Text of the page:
Lewis explained that she wasn’t a ‘matrophobe’, as some critics have described her, because she supports the freedom of people to engage in extreme sports, ‘including any sport that involves a sort of alien colonisation from within’ and she thought everyone should be supported to engage in ‘any kinky pursuit’ and that safety measures should be utilised to ‘broaden access and to prevent undesired injury’. (What a relief for Lewis’ genetic material that she feels empowered to say ‘no’ to pregnancy, though I don’t expect there are any men really asking.)

‘Firestone tragically failed to find room in her imagination for an erotics [sic] of gestationality’ said Lewis. Of course, post-familial utopia will include endless ‘fucking’ and Lewis claimed that despite Firestone foreseeing children taking part in the ‘polymorphous orgies of the future’ she had not made it into the bibliographies of queer theory texts. Lewis felt that the erotic liberation of children was merely a ‘queasy’ subject, rather than an illegal one.

Question and Answer

Lewis is currently teaching a course at the Brooklyn Institute called ‘Trans/Queer/Woman: Theory and Politics‘, a snip at £242 and currently has a waiting list. She told us she was making good use of Emma Heaney’s book ‘The New Woman’ which makes the case for a ‘political theory of woman’ in the course.

Emma Heaney asked a question, which turned out not to be a question really but a two minute word salad. Heaney basically wanted to her to talk more about the Biobags and ‘sexual structures’. In response to the non-question Lewis spewed a word salad back promising that black lives featured in her analysis (leading me to suspect she wrote the lecture before George Floyd’s death reinvigorated Black Lives Matter). Another trans-identified male writer that Lewis admired and has worked closely with is Michelle O’Brien who has written an essay ‘To Abolish the Family’. Lewis said ‘Transgender Marxism‘ an anthology of writings about family abolition was due to come out, it had been edited by Jules Joanne Gleeson (who describes herself as an ‘intersex agitator’ on Twitter) and Elle O’Rourke (who I suspect is a trans-identified man).

Someone naively wanted to know more about the Biobag and it was at this point that Lewis explained that the products grown in the Biobag were created for dissection and that the technology couldn’t be used for human sexual reproduction.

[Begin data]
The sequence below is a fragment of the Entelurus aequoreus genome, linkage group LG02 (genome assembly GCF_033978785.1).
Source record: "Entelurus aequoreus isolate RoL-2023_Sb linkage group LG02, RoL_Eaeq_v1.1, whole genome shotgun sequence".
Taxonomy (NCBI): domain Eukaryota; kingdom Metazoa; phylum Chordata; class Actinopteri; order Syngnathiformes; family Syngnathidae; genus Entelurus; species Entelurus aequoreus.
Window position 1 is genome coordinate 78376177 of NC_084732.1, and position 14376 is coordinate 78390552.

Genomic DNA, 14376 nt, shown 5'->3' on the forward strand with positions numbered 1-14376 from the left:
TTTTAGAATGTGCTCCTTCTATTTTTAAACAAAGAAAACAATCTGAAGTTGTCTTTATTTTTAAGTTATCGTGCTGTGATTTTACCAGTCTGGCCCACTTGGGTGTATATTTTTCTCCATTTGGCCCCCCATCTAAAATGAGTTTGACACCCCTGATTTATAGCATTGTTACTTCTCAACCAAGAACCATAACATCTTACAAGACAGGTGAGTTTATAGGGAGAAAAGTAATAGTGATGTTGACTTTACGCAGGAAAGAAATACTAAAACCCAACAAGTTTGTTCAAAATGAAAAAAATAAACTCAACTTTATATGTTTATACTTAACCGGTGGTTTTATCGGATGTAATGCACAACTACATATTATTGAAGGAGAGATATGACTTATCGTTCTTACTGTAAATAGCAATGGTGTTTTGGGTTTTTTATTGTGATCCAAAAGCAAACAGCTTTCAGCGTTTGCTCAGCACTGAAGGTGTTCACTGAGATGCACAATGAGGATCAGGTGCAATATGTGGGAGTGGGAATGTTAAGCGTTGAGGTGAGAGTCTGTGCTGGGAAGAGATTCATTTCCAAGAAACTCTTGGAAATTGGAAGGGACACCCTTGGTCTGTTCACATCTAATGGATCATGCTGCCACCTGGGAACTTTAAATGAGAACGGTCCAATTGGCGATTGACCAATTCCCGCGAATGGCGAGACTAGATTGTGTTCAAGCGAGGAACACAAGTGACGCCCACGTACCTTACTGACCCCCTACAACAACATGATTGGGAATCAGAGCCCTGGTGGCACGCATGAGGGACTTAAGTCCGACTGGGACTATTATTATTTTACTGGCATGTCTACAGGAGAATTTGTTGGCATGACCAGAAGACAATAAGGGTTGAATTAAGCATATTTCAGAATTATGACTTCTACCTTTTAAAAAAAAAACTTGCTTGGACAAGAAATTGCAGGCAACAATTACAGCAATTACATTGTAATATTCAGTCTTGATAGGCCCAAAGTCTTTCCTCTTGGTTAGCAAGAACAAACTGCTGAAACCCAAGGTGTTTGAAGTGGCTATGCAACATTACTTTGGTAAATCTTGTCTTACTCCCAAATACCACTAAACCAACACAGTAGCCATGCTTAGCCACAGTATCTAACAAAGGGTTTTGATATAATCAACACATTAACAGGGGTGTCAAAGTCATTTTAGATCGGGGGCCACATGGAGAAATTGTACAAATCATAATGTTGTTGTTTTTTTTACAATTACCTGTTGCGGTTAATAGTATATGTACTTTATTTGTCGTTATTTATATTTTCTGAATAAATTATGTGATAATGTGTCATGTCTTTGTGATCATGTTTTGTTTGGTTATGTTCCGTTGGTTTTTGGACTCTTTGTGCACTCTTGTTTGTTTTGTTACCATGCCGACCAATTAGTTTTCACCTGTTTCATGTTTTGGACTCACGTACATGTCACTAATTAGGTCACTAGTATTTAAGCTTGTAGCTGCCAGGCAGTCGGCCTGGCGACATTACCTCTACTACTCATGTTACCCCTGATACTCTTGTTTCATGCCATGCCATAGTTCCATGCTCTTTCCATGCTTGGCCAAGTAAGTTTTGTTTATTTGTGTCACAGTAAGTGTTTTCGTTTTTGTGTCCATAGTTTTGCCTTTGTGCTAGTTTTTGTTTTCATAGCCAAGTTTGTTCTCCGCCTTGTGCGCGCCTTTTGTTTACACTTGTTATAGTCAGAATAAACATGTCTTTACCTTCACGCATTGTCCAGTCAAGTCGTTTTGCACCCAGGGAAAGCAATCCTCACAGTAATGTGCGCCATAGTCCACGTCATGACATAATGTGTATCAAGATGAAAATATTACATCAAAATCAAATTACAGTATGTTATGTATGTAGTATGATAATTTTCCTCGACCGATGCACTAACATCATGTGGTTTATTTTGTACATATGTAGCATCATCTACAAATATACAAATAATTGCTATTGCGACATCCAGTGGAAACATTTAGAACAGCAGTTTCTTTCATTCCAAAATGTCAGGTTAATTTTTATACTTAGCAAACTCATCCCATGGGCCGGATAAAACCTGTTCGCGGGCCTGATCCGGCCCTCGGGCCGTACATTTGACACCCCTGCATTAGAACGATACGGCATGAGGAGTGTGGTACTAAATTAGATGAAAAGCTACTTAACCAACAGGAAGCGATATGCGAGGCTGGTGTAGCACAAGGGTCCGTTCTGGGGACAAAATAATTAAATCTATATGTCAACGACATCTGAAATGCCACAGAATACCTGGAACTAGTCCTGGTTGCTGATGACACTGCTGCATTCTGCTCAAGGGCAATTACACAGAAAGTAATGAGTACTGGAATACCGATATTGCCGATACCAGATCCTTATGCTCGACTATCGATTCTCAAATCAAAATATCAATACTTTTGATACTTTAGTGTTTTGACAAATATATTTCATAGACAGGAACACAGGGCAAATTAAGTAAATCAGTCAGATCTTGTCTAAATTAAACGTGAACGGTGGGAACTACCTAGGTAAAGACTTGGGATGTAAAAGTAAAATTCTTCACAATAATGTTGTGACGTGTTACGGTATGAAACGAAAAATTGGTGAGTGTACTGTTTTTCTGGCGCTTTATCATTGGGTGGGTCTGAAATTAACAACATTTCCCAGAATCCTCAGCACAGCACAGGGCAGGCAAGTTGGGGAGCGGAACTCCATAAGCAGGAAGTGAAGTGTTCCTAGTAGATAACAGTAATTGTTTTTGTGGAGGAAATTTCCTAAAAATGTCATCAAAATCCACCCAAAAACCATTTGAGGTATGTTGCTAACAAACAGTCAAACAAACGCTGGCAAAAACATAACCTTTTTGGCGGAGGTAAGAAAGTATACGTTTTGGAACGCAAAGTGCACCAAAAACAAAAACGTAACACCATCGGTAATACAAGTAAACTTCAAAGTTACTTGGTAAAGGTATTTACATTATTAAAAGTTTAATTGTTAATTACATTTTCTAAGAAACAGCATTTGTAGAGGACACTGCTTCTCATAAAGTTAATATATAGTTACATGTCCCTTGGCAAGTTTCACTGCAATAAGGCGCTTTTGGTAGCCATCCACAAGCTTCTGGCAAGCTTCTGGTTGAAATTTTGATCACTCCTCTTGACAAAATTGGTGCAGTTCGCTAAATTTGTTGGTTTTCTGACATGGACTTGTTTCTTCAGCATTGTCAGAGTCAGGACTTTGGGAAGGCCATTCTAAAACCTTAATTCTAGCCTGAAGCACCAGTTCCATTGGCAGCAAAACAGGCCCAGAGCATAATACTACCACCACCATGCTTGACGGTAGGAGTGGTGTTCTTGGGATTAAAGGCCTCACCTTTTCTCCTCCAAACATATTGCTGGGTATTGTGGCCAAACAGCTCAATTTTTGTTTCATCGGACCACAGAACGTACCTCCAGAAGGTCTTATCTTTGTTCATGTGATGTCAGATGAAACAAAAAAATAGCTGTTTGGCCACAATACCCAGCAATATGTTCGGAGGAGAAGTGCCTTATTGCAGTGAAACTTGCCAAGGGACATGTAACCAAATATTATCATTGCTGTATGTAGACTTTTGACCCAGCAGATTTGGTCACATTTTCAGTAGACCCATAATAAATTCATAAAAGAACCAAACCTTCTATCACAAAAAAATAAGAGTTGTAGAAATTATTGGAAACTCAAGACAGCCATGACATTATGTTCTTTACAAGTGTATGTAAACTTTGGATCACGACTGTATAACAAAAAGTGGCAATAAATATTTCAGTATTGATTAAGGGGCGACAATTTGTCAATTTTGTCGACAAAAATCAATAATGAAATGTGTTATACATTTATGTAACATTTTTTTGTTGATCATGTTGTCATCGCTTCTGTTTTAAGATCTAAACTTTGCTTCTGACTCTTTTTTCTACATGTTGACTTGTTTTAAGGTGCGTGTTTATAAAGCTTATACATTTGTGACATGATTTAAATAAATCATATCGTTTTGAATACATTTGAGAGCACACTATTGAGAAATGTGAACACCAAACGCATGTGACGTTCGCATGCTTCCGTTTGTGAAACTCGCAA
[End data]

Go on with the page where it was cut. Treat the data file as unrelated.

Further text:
A young-sounding English woman wanted to talk about feminism and how surrogacy related to transness. She said she found ‘transphobia’ in the UK ‘mindblowingly disturbing and distressing’ and she wanted to know what Lewis thought. Lewis agreed and described the backlash against gender identity ideology as ‘fascism’ and she said she thought the journalist Helen Lewis had said something about comparing immigrants having to be grateful for receiving healthcare and transwomen having to be grateful for becoming newly female, but suddenly shifted a gear and said ‘this was literally spelled out’. Lewis said it was the fault of colonialism that Britain was so ‘monolithically anti-trans’ and that nepotism in the media was rife. (However, no one on the call was able to address any of the substantive points of criticism by British feminists, so it seems they are running scared.)

Lewis blamed ‘rampant terf ideology’ on the American ecology movement and said that the favourite thing for ‘terfs’ to do was to cast gender identity ideology as individualistic. ‘It’s a fascism, and it gains its power via its collaboration with forms of fascism and it needs to be treated with the seriousness with which we would treat fascism.’

The questioner was enthusiastic about the Biobag and saw in it the possibility of exploring another binary (inside and outside the body) which prompted a recollection from Lewis on the possibility of womb transplantation and that a lot of ‘British transphobic feminists’ who had shuddered that men might benefit but also expressed the hope that such men would be ‘eaten alive’. Lewis claimed that Woman’s Place UK publicly tweeted their upset about the opinion of an evolutionary biologist on the nature of the human placenta (I could find nothing on key word searches of WPUK’s timeline, it’s not really a very WPUK kind of topic) .

Another woman wanted to know more about Lewis’ experience of her mother’s death – which Lewis has written about here. Lewis admitted the death of her ‘official Mother’ (official gestator, surely?) had changed her life somewhat and that the figure of Firestone was a sort of romanticised stand-in (basically she wants a hardcore baby-hater) – ‘directly engaging with the ways in which they really fucked [laughs] is partly because I’m one of the victims’. (It doesn’t really get more teenage-angsty than this, does it? Clean your room Sophie.)

Lewis said since her mother’s passing she didn’t have a proper job anymore (cynical me says she got the money) and that her mother was bad at looking after children. Something tells me that Lewis’ zealous and shallow crusade on mother abolition could not have helped the relationship dynamic a great deal but she was silent on this issue. Perhaps she hasn’t considered it yet.

As expected Sophie Lewis said exactly nothing about how a Biobag and a dozen queerling parents would be any more capable of creating happy and healthy children than an ordinary nuclear family. Marxist queer theory doesn’t seem to be very good for mental health but it keeps getting platformed.